Wednesday, November 28, 2012

Revenge of the Nerd: How To "Show Not Tell" When Stereotypes Are Changing

Probably more than most, those of us who gather here are well too aware of the long lead times from a book’s creation to its bookshelf debut.  What that means for us is lots of teeth gnashing and chocolate consuming, but what it means for the rest of the world is that books are often a step behind of pop culture (excepting the 50 Shades of Gray’s that actually create pop culture moments).  Mediums with faster reaction times, like television, are often responsible for setting the trends that books and movies respond to.

The latest is the reimagining of the classic nerd. Remember the cringe-worthy Erkel? Anthony Michael Hall in Sixteen Candles?  Anthony Michael Hall in Breakfast Club?  Anthony Michael Hall in that Bill Gates movie?  (Did that guy get typecast or what?).  But have you noticed that there are very few true dorks in pop culture these days?  Let me amend, there are few nerds who are not completely likeable, accepted and praised for the dorky tendencies.  I’m talking about Sheldon on The Big Bang Theory, Zooey Deschenel’s character on New Girl, and Artie on Glee. I’d say the nerds have had their revenge. 

But, as a writer, how do we handle stereotypes being shattered?  Of course we don’t want our characters to be completely cliché (unless we’re aiming for satire in the vein of Mean Girls) but we also need ways to show our readers our character and their possible motivations through actions, dress, accessories, and even meal choices. And for our audiences to “get it” without us telling them, we need for them to have access points.  We need them to understand that when we dress our character in floods and have them wear pocket protectors or cart around an Astrophysics textbook the size of Texas, and compete as a Mathlete, that this guy might not be dating the head cheerleader. Except, as Glee has shown us, that’s now not only entirely possible, but probably even likely.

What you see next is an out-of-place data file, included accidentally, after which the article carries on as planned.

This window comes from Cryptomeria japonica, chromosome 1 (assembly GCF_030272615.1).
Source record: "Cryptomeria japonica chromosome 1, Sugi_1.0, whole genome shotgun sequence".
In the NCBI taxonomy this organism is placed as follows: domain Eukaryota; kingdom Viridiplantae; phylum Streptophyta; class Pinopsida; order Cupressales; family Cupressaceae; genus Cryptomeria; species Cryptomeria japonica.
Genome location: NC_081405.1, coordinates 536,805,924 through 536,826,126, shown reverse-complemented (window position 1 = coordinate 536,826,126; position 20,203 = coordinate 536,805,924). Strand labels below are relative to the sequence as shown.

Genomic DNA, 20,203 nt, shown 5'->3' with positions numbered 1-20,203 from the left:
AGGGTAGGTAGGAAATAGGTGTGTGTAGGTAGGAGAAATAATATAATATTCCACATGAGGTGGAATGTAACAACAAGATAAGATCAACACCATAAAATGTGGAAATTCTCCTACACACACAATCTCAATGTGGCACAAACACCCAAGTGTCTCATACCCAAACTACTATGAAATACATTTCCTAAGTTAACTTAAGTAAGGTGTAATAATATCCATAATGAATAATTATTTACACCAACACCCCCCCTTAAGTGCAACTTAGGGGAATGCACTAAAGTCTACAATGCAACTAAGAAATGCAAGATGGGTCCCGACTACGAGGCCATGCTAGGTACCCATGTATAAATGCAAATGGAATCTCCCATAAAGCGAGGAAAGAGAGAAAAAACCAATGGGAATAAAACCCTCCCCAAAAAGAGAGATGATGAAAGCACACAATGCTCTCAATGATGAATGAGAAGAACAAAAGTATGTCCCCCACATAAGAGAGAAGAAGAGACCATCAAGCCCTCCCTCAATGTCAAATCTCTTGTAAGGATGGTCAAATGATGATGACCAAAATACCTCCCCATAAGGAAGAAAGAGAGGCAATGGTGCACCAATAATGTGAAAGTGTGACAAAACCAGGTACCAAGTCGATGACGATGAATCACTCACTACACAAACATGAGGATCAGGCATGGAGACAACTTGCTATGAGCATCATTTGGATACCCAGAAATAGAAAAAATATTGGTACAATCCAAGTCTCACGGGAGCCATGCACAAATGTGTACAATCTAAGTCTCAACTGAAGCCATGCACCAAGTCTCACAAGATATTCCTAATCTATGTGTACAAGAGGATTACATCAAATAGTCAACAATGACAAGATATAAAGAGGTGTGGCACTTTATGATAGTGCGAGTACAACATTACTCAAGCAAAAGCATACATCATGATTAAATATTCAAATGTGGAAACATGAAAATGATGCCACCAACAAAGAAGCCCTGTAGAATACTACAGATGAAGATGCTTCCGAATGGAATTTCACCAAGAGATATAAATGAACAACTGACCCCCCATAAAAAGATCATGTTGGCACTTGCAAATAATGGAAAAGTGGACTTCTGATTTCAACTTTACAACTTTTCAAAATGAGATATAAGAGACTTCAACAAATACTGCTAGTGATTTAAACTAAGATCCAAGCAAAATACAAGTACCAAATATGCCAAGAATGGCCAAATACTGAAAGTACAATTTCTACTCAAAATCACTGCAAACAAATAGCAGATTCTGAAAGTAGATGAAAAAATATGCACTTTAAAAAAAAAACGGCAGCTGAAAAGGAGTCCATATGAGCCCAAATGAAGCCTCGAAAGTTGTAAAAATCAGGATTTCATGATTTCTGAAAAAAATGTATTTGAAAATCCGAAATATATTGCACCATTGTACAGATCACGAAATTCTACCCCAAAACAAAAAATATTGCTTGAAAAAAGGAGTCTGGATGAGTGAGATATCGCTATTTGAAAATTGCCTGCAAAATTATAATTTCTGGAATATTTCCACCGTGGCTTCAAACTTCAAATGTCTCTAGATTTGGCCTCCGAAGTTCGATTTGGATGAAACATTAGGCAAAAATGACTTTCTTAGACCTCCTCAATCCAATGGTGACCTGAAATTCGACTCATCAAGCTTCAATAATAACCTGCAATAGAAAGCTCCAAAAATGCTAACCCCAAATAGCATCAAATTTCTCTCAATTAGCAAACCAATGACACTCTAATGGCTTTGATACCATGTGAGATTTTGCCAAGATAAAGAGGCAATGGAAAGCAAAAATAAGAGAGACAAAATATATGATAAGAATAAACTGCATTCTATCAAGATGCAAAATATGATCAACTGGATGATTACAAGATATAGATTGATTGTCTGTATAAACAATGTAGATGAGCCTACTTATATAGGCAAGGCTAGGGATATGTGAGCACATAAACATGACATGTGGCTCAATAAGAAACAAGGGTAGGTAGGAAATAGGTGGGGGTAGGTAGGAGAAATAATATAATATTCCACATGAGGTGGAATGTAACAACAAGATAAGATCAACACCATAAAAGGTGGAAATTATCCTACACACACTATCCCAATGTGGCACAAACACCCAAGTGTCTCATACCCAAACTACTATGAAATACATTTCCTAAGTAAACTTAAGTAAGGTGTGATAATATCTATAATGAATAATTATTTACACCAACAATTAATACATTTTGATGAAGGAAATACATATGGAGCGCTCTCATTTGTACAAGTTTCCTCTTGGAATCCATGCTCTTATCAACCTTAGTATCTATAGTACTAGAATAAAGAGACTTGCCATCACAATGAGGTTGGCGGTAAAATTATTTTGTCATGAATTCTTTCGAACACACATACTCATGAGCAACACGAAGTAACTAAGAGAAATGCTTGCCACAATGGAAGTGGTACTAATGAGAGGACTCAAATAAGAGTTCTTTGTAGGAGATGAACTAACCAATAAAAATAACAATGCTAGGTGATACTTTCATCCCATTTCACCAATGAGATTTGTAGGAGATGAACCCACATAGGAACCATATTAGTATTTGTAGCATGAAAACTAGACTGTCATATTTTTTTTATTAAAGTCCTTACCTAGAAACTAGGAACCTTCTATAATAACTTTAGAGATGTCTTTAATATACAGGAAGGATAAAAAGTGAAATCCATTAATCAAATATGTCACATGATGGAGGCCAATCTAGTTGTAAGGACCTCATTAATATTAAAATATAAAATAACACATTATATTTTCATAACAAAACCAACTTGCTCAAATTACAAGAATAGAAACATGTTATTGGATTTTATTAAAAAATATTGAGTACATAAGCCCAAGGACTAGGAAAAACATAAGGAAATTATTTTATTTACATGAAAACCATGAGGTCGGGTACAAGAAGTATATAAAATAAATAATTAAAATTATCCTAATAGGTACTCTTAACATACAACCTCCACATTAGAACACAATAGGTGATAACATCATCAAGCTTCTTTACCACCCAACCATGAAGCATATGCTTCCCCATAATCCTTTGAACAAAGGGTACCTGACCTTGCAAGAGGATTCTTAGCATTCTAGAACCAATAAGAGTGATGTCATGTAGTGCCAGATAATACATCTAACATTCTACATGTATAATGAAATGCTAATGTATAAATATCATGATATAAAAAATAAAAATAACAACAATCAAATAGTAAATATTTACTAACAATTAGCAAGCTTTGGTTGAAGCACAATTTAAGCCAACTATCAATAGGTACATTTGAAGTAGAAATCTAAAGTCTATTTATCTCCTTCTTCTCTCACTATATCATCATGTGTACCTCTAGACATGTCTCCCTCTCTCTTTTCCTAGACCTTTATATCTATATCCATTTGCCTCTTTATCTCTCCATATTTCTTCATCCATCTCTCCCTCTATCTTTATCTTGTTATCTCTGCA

Our primary audience of teens have grown up seeing, or likely even part of, blended families, gay families, Modern Families.  There’s a New Normal and we need to accept and embrace it in our own writing.  Which beg the questions: when is it our job to perpetuate stereotypes to make our writing accessible, when and how do we respond to shifting cultural changes, and how do we try to impact them ourselves? How are you dealing with stereotypes in your writing?


  1. Good questions Jen. I'm not sure I have the answer on this one, but it's something every writer must ponder in their writing. But let me just say, I love Glee. There I've said it. Proceed.

  2. Maybe the easiest answer is to try to avoid popular stereotypes....easier said than done, I know, but that's all I've got.

  3. I'll admit, I still draw on the stereotypes from my REAL life (i.e. my high school experiences) in my writing.

    When I spend time with teens I find that while fashions have changed (to a new version of what I wore in high school) and social rules have changed (to things we used to talk about idealizing), human nature hasn't changed one bit.

    Those "real" nerds still exist. Geek Chic is something a nearly-nerd embodies. And the most popular girl in school? She's still most likely to date the most popular guy - or the older brother of her best friend.

    There's no doubt stereotypes have changed in the media, and social rights / wrongs have changed. But in my experience, kids still recognize the archetypal characters. Mainly because they still live with them every day.

    They just wear more glitter now. And sometimes drive hybrid cars.

  4. One of the first pieces of writing advice I ever got was "use real people." And even though characters in a book aren't actual walking, talking people, they are still real. The people I knew in junior high and high school weren't stereotypes; I knew cheerleaders who loved to read, jocks who excelled in school, and nerds who were friends with the popular kids. I draw a lot of inspiration from them. I write my characters the way they really are, and I don't even bother with stereotypes. Characters are people, and people aren't stereotypes.